Nasa's Moon orbiter LRO spots Chandrayaan-3's Vikram lander on lunar south pole

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NEW DELHI: Nasa’s Moon orbiter has captured a photograph of the


lander of Chandrayaan-3 from the lunar orbit.
The image of the Chandrayaan-3 lander, which is the first spacecraft of any country to successfully touch down near the lunar south pole, was taken by Nasa’s Lunar Reconnaissance Orbiter (LRO) on August 27, just four days after the historic landing.
Sharing the image on social media platform X, Nasa said, “The Chandrayaan-3 landing site is located about 600 kilometers from the Moon’s South Pole. The LROC (short for LRO Camera) acquired an oblique view (42-degree slew angle) of the lander four days later (after the landing). The bright halo around the vehicle resulted from the rocket plume interacting with the fine-grained regolith (soil).”
LRO is managed by Nasa's Goddard Space Flight Center in Greenbelt, Maryland, for the science mission directorate at the agency’s headquarters in Washington. Launched on June 18, 2009, LRO has collected a treasure trove of data with its seven powerful instruments, making an invaluable contribution to humans’ knowledge about the Moon.

It was the same Nasa orbiter that had located the debris of the Chandrayaan-2 lander almost three months after the Vikram version 1 crashlanded on the lunar surface on September 6, 2019. The US space agency had then located the lander with the help of observation made by an Indian engineer.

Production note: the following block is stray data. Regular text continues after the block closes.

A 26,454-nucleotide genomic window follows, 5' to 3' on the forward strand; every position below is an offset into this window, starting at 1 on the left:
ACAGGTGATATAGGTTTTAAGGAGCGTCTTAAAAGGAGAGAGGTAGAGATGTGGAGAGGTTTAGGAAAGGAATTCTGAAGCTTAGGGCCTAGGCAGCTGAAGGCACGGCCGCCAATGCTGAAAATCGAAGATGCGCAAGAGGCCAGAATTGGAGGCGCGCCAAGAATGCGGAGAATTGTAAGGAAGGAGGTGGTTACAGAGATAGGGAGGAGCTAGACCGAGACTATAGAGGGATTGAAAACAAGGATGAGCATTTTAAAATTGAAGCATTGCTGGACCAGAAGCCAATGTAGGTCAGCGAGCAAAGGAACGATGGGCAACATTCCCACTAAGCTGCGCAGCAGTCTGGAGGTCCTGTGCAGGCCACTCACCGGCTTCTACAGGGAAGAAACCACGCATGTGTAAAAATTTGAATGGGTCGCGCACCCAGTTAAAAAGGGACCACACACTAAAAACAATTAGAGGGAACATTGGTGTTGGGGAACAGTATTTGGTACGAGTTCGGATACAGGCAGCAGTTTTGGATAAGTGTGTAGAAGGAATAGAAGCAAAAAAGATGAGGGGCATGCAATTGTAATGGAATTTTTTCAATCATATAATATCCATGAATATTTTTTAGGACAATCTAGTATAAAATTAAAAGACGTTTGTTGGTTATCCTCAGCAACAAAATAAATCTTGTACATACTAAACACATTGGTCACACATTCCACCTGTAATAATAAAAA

“This image shows the Vikram Lander impact point and associated debris field. Green dots indicate spacecraft debris (confirmed or likely). Blue dots locate disturbed soil, likely where small bits of the spacecraft churned up the regolith. “S” indicates debris identified by Shanmuga Subramanian (the Indian engineer),” said the release from Nasa, showing the spots on an image captured by its Lunar Reconnaissance Orbiter (LRO) on November 11.

Meanwhile, Isro on Tuesday put out a 3-dimensional 'anaglyph' image of the Chandrayaan-3 Vikram lander from the south pole of the moon. "The anaglyph presented here is created using NavCam stereo images, which consist of both a left and right image captured onboard the


Rover," the space agency said on X. Anaglyph is a simple visualisation of an object or terrain in three dimensions from stereo or multi-view images.

Watch NASA's LRO reveals Chandrayaan-3 Vikram landing site details

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